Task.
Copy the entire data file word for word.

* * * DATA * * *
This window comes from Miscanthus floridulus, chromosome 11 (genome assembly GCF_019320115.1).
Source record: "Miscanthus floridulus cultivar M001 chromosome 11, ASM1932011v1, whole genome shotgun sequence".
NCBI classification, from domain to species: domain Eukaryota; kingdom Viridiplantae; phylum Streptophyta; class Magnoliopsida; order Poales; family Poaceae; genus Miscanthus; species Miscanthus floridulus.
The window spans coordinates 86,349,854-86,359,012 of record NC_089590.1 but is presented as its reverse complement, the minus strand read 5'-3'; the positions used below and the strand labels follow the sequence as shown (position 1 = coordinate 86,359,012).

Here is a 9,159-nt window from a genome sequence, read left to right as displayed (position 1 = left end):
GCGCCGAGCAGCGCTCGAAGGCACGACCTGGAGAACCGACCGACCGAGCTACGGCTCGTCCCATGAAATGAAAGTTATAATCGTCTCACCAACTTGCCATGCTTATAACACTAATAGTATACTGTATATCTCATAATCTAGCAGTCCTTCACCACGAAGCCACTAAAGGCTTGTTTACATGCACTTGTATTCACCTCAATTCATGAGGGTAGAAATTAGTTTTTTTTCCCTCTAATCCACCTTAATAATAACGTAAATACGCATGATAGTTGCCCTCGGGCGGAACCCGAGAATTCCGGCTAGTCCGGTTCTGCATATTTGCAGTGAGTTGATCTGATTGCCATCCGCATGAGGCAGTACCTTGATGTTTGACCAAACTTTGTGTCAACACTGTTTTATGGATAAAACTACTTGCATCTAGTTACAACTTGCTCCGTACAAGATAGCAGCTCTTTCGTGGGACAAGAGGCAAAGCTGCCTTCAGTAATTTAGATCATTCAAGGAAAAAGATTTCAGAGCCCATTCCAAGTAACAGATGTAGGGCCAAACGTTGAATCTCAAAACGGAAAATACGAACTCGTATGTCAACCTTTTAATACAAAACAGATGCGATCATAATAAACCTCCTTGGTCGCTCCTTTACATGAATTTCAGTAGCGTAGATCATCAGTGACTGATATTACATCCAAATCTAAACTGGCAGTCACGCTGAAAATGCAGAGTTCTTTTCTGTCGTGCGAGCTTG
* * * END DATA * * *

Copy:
This window comes from Miscanthus floridulus, chromosome 11 (genome assembly GCF_019320115.1).
Source record: "Miscanthus floridulus cultivar M001 chromosome 11, ASM1932011v1, whole genome shotgun sequence".
NCBI classification, from domain to species: domain Eukaryota; kingdom Viridiplantae; phylum Streptophyta; class Magnoliopsida; order Poales; family Poaceae; genus Miscanthus; species Miscanthus floridulus.
The window spans coordinates 86,349,854-86,359,012 of record NC_089590.1 but is presented as its reverse complement, the minus strand read 5'-3'; the positions used below and the strand labels follow the sequence as shown (position 1 = coordinate 86,359,012).

Here is a 9,159-nt window from a genome sequence, read left to right as displayed (position 1 = left end):
GCGCCGAGCAGCGCTCGAAGGCACGACCTGGAGAACCGACCGACCGAGCTACGGCTCGTCCCATGAAATGAAAGTTATAATCGTCTCACCAACTTGCCATGCTTATAACACTAATAGTATACTGTATATCTCATAATCTAGCAGTCCTTCACCACGAAGCCACTAAAGGCTTGTTTACATGCACTTGTATTCACCTCAATTCATGAGGGTAGAAATTAGTTTTTTTTCCCTCTAATCCACCTTAATAATAACGTAAATACGCATGATAGTTGCCCTCGGGCGGAACCCGAGAATTCCGGCTAGTCCGGTTCTGCATATTTGCAGTGAGTTGATCTGATTGCCATCCGCATGAGGCAGTACCTTGATGTTTGACCAAACTTTGTGTCAACACTGTTTTATGGATAAAACTACTTGCATCTAGTTACAACTTGCTCCGTACAAGATAGCAGCTCTTTCGTGGGACAAGAGGCAAAGCTGCCTTCAGTAATTTAGATCATTCAAGGAAAAAGATTTCAGAGCCCATTCCAAGTAACAGATGTAGGGCCAAACGTTGAATCTCAAAACGGAAAATACGAACTCGTATGTCAACCTTTTAATACAAAACAGATGCGATCATAATAAACCTCCTTGGTCGCTCCTTTACATGAATTTCAGTAGCGTAGATCATCAGTGACTGATATTACATCCAAATCTAAACTGGCAGTCACGCTGAAAATGCAGAGTTCTTTTCTGTCGTGCGAGCTTG